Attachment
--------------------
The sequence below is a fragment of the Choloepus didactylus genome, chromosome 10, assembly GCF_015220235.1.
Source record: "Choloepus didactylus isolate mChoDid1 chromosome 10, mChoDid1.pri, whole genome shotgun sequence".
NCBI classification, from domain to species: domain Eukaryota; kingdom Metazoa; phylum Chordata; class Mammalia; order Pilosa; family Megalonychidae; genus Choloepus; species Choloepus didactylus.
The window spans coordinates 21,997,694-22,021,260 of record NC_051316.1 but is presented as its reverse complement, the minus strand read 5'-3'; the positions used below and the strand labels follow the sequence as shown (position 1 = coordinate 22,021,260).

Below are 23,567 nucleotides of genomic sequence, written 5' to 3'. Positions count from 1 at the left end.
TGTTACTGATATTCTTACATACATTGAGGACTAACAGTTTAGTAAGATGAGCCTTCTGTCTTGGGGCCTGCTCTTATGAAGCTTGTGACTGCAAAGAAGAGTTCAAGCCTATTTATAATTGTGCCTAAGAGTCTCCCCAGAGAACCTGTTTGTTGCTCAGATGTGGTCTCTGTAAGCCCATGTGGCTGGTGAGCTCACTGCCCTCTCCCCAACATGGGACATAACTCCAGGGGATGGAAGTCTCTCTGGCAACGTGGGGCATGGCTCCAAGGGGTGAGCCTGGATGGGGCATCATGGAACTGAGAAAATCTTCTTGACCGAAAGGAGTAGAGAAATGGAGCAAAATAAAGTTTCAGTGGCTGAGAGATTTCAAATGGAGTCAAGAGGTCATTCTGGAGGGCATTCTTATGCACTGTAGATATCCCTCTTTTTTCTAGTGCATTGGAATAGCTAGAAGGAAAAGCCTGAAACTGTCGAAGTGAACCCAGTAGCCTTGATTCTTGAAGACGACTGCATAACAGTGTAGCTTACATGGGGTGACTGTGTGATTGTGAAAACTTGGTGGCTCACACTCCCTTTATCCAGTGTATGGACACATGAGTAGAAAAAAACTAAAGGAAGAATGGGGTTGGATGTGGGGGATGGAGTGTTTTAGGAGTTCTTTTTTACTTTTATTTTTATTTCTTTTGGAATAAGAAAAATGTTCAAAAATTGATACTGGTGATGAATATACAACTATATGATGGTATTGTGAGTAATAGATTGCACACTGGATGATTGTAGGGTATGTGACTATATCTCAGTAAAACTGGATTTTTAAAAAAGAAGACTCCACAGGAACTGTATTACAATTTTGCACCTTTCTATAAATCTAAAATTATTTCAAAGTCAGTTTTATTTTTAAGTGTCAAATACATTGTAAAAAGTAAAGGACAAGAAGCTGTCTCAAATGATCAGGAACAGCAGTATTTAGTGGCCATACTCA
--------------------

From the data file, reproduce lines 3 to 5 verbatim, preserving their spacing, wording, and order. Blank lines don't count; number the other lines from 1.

NCBI classification, from domain to species: domain Eukaryota; kingdom Metazoa; phylum Chordata; class Mammalia; order Pilosa; family Megalonychidae; genus Choloepus; species Choloepus didactylus.
The window spans coordinates 21,997,694-22,021,260 of record NC_051316.1 but is presented as its reverse complement, the minus strand read 5'-3'; the positions used below and the strand labels follow the sequence as shown (position 1 = coordinate 22,021,260).

Below are 23,567 nucleotides of genomic sequence, written 5' to 3'. Positions count from 1 at the left end.